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Why Zara charging for online returns may backfire

The news: Zara this month began charging UK shoppers a £1.95 fee to return online orders, with the cost deducted from their refund, per The

  • While shoppers can avoid the fee by returning online orders to a store, that isn’t how the majority of shoppers return online purchase. 57% of online shoppers used the mail or a designated alternative drop-off location when they returned their last online purchase, per a 2021 Narvar survey.

More on this: Zara’s push to give shoppers reason to pause before returning an item is aimed at helping preserve the retailer’s margins.

  • Online returns put a significant dent in retailers’ bottom lines as they cost retailers an average of 21% of their order value, per a Pitney Bowes survey of US online retailers.
  • The issue is compounded by the fact that online returns are on the rise: US consumers returned more than $761 billion in goods purchased in 2021, which accounts for an average of 16.6% of total US retail sales in 2021—an increase of 6 percentage points from 2020, per the National Retail Foundation.

Analyst perspective: Zara’s move will likely put people off, particularly given that it can be difficult to purchase clothing online, said Patty Soltis, eMarketer principal analyst at Insider Intelligence.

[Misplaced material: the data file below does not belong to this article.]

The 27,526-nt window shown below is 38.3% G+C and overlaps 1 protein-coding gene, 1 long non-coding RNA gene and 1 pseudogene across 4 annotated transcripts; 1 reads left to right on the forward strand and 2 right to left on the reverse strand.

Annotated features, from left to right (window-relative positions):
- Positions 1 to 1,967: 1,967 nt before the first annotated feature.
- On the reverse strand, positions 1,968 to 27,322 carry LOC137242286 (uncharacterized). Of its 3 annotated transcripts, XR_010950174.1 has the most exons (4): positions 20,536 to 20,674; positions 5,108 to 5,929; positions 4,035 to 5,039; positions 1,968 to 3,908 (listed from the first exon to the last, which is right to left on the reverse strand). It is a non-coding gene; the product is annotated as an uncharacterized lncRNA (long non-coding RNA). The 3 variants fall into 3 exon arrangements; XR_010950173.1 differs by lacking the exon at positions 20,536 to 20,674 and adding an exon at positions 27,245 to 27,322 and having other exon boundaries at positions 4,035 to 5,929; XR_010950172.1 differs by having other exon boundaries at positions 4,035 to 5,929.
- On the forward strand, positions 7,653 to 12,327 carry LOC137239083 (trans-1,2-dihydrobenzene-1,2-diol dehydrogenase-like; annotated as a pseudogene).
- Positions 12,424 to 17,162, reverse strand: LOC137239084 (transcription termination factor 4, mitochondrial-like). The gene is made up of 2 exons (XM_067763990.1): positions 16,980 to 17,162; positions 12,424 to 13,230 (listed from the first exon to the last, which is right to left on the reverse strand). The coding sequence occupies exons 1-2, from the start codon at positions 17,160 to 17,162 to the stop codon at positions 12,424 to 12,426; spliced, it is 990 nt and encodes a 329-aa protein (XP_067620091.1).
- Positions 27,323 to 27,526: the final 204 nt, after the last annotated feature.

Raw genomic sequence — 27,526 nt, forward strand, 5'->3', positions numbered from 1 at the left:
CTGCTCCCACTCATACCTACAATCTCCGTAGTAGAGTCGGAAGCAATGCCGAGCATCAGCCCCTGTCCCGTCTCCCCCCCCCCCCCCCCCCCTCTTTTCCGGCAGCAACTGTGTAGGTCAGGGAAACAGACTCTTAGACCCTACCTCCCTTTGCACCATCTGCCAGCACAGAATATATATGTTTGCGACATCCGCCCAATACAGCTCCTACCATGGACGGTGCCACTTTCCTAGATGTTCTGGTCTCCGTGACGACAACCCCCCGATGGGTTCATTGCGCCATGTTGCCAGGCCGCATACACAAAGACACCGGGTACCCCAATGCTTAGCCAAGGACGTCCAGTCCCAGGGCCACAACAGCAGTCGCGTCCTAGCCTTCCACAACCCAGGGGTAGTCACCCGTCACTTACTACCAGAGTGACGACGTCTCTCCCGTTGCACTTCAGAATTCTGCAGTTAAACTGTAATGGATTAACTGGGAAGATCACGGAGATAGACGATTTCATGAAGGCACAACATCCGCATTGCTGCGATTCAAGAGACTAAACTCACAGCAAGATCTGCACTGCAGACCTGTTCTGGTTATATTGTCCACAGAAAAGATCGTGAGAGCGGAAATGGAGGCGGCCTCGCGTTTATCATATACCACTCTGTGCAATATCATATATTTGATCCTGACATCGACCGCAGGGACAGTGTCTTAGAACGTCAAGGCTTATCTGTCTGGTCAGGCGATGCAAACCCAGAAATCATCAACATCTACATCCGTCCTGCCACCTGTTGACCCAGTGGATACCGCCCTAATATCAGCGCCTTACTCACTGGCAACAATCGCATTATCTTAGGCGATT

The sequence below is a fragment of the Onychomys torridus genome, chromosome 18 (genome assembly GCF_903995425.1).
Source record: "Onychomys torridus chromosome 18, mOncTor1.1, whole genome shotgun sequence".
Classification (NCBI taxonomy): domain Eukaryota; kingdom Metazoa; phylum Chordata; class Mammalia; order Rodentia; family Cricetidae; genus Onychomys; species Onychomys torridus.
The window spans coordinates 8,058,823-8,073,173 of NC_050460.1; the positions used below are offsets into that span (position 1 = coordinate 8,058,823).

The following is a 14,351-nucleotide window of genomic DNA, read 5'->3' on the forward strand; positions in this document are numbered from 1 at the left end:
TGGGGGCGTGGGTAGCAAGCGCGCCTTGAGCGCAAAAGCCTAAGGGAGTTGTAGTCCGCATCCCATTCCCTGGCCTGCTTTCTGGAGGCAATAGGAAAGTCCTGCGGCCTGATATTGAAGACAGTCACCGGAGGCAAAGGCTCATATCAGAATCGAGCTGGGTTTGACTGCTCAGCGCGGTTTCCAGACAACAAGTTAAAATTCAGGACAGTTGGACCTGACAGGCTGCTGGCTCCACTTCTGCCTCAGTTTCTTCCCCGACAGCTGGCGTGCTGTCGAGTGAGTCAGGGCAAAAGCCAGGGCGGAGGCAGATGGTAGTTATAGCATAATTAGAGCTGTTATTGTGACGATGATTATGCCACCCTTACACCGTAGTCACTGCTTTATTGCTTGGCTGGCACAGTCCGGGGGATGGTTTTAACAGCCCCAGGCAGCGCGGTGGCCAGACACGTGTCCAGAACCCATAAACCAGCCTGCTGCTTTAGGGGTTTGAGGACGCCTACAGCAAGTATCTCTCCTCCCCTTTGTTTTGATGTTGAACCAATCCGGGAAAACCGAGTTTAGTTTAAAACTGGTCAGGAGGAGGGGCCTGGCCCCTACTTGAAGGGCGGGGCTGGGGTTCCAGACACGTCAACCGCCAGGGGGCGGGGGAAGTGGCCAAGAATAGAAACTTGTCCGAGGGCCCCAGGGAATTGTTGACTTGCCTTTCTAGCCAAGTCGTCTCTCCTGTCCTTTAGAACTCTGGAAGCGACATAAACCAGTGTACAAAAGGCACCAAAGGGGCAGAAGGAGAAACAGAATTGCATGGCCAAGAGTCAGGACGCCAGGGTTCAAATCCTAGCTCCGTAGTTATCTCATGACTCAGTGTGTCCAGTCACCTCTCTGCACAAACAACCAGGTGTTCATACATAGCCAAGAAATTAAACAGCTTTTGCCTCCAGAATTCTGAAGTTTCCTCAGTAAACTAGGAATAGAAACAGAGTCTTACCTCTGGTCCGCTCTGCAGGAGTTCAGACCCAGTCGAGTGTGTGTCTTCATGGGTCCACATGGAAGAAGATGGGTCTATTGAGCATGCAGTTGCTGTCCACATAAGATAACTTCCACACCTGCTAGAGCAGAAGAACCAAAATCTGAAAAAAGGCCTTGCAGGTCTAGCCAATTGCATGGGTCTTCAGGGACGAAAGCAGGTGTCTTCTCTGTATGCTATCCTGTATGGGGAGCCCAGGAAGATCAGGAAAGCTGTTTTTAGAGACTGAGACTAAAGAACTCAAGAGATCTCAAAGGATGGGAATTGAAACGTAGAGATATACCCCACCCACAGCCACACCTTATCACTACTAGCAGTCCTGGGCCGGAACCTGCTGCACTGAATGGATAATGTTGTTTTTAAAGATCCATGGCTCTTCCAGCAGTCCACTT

• “Charging customers for returns seems shortsighted and what many would call ’bad profits,’” she said. “The return process is an opportunity to continue the selling process and increase customer engagement. Retailers who do this right will build greater long-term profits.”

Keeping shoppers satisfied: Retailers can find an advantage by providing a simple, streamlined returns process, or help facilitate an exchange to preserve the sale. A number of retailers and vendors are experimenting with various ways to do so, including:

  • Reverse logistics competitors Loop and Happy Returns, which are partnering to allow consumers who bought items from Loop to return online orders at Happy Returns’ over 5,000 return bars without the need for labels or boxes
  • Target, which recently began rolling out the option to make returns through its Drive Up curbside service
  • DSW, Ann Taylor, and dozens of other retailers that use third-party returns management platform Narvar’s Home Pickup service, which allows shoppers to schedule a courier to pick up return packages from their home

The big takeaway: Returns are an inevitable part of ecommerce, particularly for apparel retailers given the importance of fit.

  • While there’s a cost to offering options that accommodate a retailer’s customers—whether it be a return bar, drive-up, or home pickup—there’s also a clear, tangible benefit: customer loyalty.
  • It costs less to retain a customer than it does to acquire one, which is why retailers should view returns as an opportunity to deepen their relationship with their customers.